Bobby Zen

Light Up Racing, an industry collective which seeks to counter negative reporting and perceptions about horse racing, issued the following statement Saturday about the Hulu/FX/New York Times documentary “Broken Horses,” which debuted Friday. The statement is printed in its entirety. 

“The recent FX documentary ‘Broken Horses’ has cast a spotlight on the historical issues and implications of illegal doping in horse racing.

The presentation attempts to address significant challenges within the industry, particularly focusing on the critical issue of racehorses sustaining life-ending injuries and the urgent need for reforms to address doping and medication use.

As Broken Horses highlights, the Horseracing Integrity and Safety Authority (HISA) is now providing the sport with independent federal oversight for the first time in history, encompassing comprehensive veterinary protocols, enhanced track and jockey safety, and a stringent anti-doping and medication control program. While not in place to address the devastating clusters of fatalities at Churchill Downs in 2023, we can look forward to a safer future under HISA’s leadership integrity.

Strategically released just a week before the Kentucky Derby, the documentary unsurprisingly leans into historical drama and sensationalism to boost viewership, focusing on illegal activities that thankfully resulted in imprisonment for the inexcusable acts.

Reporting did not, however, emphasize a 34 per cent reduction in the equine fatality rate over the last 15 years, the result of the significant progress already made towards safer racing practices.

Additional equine safety changes made in the last 24 months, under-represented in the documentary’s narrative, include:

Every Thoroughbred is required to have a pre-race veterinary inspection every time it races to help ensure horses with pre-existing injuries do not compete. HISA receives close to 3,000 veterinary treatment reports each day.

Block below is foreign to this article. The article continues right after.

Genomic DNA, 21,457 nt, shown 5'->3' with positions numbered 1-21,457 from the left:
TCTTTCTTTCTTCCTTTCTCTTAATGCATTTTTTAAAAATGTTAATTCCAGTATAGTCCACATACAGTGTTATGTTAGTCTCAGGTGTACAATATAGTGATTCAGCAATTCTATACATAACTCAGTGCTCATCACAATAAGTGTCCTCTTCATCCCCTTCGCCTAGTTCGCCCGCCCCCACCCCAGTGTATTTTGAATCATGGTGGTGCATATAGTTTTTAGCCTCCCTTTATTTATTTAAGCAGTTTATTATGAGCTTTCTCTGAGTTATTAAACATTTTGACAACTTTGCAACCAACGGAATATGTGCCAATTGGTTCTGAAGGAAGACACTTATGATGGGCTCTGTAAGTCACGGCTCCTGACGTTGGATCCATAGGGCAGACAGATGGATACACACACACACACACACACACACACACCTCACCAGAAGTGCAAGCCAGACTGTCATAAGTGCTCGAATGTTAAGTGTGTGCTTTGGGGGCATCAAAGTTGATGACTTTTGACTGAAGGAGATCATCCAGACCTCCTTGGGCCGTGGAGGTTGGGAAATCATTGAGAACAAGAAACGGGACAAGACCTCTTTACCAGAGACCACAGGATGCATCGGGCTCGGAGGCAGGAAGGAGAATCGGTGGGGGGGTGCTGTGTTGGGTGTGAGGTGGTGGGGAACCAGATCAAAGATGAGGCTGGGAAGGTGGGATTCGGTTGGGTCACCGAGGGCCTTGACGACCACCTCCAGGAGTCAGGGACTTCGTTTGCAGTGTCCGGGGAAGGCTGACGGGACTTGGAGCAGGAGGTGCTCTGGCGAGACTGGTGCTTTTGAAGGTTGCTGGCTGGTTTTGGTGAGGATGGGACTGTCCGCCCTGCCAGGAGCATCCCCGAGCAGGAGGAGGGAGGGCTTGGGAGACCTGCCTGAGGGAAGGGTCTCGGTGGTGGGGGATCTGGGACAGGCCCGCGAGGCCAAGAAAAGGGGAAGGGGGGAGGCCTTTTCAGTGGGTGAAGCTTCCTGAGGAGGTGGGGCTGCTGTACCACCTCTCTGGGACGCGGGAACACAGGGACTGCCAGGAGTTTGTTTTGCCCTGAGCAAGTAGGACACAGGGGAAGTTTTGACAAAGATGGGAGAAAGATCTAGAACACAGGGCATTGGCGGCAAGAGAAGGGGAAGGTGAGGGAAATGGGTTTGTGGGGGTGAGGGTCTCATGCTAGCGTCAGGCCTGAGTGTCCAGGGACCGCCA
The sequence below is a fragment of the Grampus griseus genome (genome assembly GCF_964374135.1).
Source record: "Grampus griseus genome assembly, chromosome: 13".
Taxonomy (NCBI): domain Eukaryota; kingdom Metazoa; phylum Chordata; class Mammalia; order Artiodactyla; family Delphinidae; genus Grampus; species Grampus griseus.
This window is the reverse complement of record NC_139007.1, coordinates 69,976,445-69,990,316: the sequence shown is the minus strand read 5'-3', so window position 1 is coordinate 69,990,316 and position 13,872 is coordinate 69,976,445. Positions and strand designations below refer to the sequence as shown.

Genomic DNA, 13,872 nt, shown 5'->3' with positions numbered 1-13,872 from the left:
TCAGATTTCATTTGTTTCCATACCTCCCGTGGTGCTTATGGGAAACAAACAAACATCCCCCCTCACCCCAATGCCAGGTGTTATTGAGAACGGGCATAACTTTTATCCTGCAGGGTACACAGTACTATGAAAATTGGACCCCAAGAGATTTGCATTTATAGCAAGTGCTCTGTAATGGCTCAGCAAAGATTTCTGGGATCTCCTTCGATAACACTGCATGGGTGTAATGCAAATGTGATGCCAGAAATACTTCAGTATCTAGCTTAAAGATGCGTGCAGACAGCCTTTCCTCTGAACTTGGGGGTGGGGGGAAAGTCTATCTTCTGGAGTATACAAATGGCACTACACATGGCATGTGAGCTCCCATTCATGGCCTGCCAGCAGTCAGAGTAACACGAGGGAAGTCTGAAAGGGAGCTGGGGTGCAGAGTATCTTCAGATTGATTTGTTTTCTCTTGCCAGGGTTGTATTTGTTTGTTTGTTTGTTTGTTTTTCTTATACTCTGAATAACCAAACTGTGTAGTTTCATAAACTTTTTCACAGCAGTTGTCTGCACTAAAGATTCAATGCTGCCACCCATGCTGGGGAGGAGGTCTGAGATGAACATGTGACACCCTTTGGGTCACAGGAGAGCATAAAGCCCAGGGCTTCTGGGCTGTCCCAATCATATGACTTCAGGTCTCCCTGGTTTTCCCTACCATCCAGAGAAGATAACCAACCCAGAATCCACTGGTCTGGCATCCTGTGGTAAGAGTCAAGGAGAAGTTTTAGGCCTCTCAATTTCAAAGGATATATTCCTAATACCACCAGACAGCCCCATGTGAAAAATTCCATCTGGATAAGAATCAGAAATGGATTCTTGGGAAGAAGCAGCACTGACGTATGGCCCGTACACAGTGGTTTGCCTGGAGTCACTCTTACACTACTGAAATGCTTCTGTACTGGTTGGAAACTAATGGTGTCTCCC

Artificial intelligence is being used to examine compiled data, flagging any horses entered to race who may present potential risk factors for injury. This is similar to how other sports, like the NFL, are utilizing data and AI to enhance player safety.
Wearable technology has been implemented, similar to that used in human sports, to identify at-risk horses by the  algorithms that are generated in the process of training and racing.
Huge investment in onsite or expedited access to advanced diagnostic imaging like PET scans (an enhanced bone scan), MRIs, and CT scans allow trainers and vets to detect hard-to-identify precursors to injuries.
There is now a national vets list that places all horses unfit to compete on a comprehensive list that monitors Thoroughbreds throughout their careers.
The void claim rule deters entry of horses with health or soundness issues into claiming races.

It is imperative that the progress and efforts of countless individuals dedicated to the daily care and safety of racehorses are acknowledged and not overshadowed by dramatized reporting. The assertions in the presentation that leading trainers ‘abuse’ horses and neglect basic care are not only unfair but are also logically inconsistent with the practices necessary to prepare elite Thoroughbred athletes to race successfully.

Light Up Racing is in full support of all reforms that will push horse racing to achieve the highest standard in equine welfare and transparency, with the goal of positioning our industry for a sustainable future. A constant pursuit to substantially reduce the fatality rate is non-negotiable.

If you have concerns about horse racing but are interested in gaining a deeper understanding, please contact us. We would be happy to arrange a firsthand look behind the scenes at stables, farms, racetracks, and veterinary hospitals.”

The post Light Up Racing Issues Statement On ‘Broken Horses’ appeared first on TDN | Thoroughbred Daily News | Horse Racing News, Results and Video | Thoroughbred Breeding and Auctions.

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